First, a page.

This article was inspired by a comment I saw on the girl with the curly hair Facebook page. Somebody had commented on a post of mine, which talked about people with ASD having impaired social imagination. The person said she “had lots of imagination.” This intrigued me. Then I understood that people are often misunderstood by the differences between social imagination and imagination.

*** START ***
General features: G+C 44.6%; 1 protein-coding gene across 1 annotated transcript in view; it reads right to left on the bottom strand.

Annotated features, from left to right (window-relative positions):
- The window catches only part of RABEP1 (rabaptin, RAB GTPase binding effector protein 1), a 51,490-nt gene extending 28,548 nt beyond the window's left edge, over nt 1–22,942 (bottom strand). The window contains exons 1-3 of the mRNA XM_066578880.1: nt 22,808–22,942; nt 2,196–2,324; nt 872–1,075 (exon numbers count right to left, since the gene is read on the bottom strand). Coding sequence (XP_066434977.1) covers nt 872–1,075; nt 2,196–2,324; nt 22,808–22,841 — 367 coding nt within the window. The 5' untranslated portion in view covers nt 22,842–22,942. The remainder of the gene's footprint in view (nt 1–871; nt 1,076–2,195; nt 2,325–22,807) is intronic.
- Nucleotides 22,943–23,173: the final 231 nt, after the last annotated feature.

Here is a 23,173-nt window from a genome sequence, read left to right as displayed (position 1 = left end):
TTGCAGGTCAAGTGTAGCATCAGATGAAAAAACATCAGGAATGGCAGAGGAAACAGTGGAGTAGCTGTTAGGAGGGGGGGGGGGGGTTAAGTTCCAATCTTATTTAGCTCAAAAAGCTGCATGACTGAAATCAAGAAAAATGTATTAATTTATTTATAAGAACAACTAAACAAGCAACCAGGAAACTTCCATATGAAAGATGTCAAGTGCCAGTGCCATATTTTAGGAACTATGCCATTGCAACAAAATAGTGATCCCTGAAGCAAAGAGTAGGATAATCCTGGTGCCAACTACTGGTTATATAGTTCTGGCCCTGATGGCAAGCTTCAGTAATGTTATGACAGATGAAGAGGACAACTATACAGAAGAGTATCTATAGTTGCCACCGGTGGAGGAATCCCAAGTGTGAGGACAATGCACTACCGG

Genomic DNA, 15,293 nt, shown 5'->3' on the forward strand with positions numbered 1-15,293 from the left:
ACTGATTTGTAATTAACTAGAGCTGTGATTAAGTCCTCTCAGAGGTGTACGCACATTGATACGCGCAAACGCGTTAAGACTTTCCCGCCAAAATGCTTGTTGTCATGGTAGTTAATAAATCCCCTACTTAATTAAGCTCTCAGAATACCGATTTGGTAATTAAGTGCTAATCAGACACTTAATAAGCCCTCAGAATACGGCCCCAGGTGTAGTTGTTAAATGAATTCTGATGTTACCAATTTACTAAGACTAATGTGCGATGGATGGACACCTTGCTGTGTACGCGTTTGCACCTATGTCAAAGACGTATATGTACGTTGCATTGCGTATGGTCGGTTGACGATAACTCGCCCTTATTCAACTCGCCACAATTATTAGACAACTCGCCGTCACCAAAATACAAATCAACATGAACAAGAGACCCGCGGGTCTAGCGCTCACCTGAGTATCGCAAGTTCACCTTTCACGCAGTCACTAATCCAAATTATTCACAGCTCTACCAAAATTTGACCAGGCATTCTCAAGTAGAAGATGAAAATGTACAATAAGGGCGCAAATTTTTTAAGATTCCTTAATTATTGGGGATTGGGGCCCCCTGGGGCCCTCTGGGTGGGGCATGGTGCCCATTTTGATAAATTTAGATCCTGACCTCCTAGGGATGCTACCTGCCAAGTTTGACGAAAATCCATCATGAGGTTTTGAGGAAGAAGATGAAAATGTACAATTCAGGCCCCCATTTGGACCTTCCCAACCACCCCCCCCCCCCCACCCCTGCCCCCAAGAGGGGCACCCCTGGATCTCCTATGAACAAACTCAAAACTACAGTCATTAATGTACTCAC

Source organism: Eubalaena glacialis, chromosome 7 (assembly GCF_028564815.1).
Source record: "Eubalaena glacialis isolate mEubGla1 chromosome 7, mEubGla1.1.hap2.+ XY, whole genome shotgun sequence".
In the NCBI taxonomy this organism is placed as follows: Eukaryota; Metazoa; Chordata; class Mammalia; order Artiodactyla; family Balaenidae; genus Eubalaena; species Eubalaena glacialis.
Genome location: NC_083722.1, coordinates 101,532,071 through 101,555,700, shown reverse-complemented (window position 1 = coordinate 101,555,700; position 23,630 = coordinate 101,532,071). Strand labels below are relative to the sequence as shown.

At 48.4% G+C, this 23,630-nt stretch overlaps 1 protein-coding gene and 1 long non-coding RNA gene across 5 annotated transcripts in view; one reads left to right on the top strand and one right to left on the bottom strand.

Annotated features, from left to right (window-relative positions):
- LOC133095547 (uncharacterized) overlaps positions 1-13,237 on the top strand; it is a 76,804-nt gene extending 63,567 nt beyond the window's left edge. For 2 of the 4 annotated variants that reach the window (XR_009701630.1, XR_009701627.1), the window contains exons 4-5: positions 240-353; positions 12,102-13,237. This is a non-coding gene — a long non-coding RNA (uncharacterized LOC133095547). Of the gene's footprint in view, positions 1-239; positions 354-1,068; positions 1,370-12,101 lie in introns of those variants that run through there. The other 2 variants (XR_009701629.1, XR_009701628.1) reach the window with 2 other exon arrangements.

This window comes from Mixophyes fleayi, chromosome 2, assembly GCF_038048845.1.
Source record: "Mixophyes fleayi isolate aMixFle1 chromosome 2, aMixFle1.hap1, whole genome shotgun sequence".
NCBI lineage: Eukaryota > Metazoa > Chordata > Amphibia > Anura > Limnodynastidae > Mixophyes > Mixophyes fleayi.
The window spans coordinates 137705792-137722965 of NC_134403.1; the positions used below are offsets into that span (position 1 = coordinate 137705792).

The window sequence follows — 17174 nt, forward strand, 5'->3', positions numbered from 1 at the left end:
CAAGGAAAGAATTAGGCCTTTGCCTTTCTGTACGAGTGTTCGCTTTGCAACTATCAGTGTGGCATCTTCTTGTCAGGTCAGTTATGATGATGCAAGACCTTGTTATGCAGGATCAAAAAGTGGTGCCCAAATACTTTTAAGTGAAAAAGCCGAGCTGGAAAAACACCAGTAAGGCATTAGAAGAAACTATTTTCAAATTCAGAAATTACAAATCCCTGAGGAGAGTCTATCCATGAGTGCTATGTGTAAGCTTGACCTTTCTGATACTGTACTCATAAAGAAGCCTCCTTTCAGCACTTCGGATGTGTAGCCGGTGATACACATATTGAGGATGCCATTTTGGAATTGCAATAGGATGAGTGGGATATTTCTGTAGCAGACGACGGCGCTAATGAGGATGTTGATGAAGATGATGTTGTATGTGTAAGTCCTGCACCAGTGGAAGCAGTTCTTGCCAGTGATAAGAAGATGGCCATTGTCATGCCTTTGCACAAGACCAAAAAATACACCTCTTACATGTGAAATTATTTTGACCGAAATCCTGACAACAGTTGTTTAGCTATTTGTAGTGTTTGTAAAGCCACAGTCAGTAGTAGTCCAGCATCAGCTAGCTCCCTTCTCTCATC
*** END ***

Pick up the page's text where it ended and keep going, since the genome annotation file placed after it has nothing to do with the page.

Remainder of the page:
Funny enough, people on the spectrum can be incredible artists, musicians, writers, story tellers, game makers, etc. So why is it that the diagnostic criteria states that people with ASD have problems with ‘social imagination.’ Well, this is where the two terms must be differentiated and discussed. This is very important information to know! Imagination, in the conventional definition, is about forming ideas, pictures or concepts inside our heads. Lots of people, neurotypical or autistic, can imagine things. This is why, generally, human beings get enjoyment from watching films, reading books or drawing things. They can connect what they are looking at or doing, with the concepts inside their head.